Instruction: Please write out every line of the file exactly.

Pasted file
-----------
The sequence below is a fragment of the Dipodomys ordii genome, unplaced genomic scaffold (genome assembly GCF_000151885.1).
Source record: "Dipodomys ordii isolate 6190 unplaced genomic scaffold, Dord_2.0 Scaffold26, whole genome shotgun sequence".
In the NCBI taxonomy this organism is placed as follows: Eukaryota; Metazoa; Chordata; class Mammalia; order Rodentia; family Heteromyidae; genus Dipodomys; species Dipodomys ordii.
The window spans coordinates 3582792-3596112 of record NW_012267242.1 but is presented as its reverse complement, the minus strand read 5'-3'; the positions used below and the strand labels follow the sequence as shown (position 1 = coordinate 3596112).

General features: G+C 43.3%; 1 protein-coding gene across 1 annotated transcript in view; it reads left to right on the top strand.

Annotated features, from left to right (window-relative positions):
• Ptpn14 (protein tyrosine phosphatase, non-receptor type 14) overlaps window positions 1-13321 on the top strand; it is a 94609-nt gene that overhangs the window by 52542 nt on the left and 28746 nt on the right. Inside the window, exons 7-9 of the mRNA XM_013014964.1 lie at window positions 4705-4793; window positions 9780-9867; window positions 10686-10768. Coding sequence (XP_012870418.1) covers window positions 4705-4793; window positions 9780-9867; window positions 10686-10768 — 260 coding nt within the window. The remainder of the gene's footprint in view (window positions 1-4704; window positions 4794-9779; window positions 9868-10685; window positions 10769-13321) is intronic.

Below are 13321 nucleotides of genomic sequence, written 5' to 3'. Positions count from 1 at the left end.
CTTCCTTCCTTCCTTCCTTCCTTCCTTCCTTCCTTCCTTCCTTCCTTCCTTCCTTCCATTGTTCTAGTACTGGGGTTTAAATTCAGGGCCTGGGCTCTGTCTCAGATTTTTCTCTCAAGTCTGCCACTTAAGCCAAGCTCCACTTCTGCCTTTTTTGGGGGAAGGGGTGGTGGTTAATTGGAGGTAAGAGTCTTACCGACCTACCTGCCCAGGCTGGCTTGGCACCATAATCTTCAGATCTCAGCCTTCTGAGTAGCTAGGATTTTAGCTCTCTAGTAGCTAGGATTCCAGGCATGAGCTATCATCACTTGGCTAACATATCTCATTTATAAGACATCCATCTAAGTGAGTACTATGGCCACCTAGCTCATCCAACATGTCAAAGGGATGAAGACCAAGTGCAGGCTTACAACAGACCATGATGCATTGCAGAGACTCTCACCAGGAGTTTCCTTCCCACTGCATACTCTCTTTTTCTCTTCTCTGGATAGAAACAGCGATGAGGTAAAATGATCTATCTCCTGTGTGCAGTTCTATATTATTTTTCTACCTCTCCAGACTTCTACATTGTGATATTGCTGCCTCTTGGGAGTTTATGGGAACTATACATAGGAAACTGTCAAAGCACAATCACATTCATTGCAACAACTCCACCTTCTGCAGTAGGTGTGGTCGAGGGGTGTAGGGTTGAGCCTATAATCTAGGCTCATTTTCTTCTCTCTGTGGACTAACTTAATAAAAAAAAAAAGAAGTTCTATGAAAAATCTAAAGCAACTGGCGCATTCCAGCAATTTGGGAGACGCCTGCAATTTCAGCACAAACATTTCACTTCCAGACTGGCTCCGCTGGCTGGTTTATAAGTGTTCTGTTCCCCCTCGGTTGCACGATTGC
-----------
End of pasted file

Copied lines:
The sequence below is a fragment of the Dipodomys ordii genome, unplaced genomic scaffold (genome assembly GCF_000151885.1).
Source record: "Dipodomys ordii isolate 6190 unplaced genomic scaffold, Dord_2.0 Scaffold26, whole genome shotgun sequence".
In the NCBI taxonomy this organism is placed as follows: Eukaryota; Metazoa; Chordata; class Mammalia; order Rodentia; family Heteromyidae; genus Dipodomys; species Dipodomys ordii.
The window spans coordinates 3582792-3596112 of record NW_012267242.1 but is presented as its reverse complement, the minus strand read 5'-3'; the positions used below and the strand labels follow the sequence as shown (position 1 = coordinate 3596112).

General features: G+C 43.3%; 1 protein-coding gene across 1 annotated transcript in view; it reads left to right on the top strand.

Annotated features, from left to right (window-relative positions):
• Ptpn14 (protein tyrosine phosphatase, non-receptor type 14) overlaps window positions 1-13321 on the top strand; it is a 94609-nt gene that overhangs the window by 52542 nt on the left and 28746 nt on the right. Inside the window, exons 7-9 of the mRNA XM_013014964.1 lie at window positions 4705-4793; window positions 9780-9867; window positions 10686-10768. Coding sequence (XP_012870418.1) covers window positions 4705-4793; window positions 9780-9867; window positions 10686-10768 — 260 coding nt within the window. The remainder of the gene's footprint in view (window positions 1-4704; window positions 4794-9779; window positions 9868-10685; window positions 10769-13321) is intronic.

Below are 13321 nucleotides of genomic sequence, written 5' to 3'. Positions count from 1 at the left end.
CTTCCTTCCTTCCTTCCTTCCTTCCTTCCTTCCTTCCTTCCTTCCTTCCTTCCTTCCATTGTTCTAGTACTGGGGTTTAAATTCAGGGCCTGGGCTCTGTCTCAGATTTTTCTCTCAAGTCTGCCACTTAAGCCAAGCTCCACTTCTGCCTTTTTTGGGGGAAGGGGTGGTGGTTAATTGGAGGTAAGAGTCTTACCGACCTACCTGCCCAGGCTGGCTTGGCACCATAATCTTCAGATCTCAGCCTTCTGAGTAGCTAGGATTTTAGCTCTCTAGTAGCTAGGATTCCAGGCATGAGCTATCATCACTTGGCTAACATATCTCATTTATAAGACATCCATCTAAGTGAGTACTATGGCCACCTAGCTCATCCAACATGTCAAAGGGATGAAGACCAAGTGCAGGCTTACAACAGACCATGATGCATTGCAGAGACTCTCACCAGGAGTTTCCTTCCCACTGCATACTCTCTTTTTCTCTTCTCTGGATAGAAACAGCGATGAGGTAAAATGATCTATCTCCTGTGTGCAGTTCTATATTATTTTTCTACCTCTCCAGACTTCTACATTGTGATATTGCTGCCTCTTGGGAGTTTATGGGAACTATACATAGGAAACTGTCAAAGCACAATCACATTCATTGCAACAACTCCACCTTCTGCAGTAGGTGTGGTCGAGGGGTGTAGGGTTGAGCCTATAATCTAGGCTCATTTTCTTCTCTCTGTGGACTAACTTAATAAAAAAAAAAAGAAGTTCTATGAAAAATCTAAAGCAACTGGCGCATTCCAGCAATTTGGGAGACGCCTGCAATTTCAGCACAAACATTTCACTTCCAGACTGGCTCCGCTGGCTGGTTTATAAGTGTTCTGTTCCCCCTCGGTTGCACGATTGC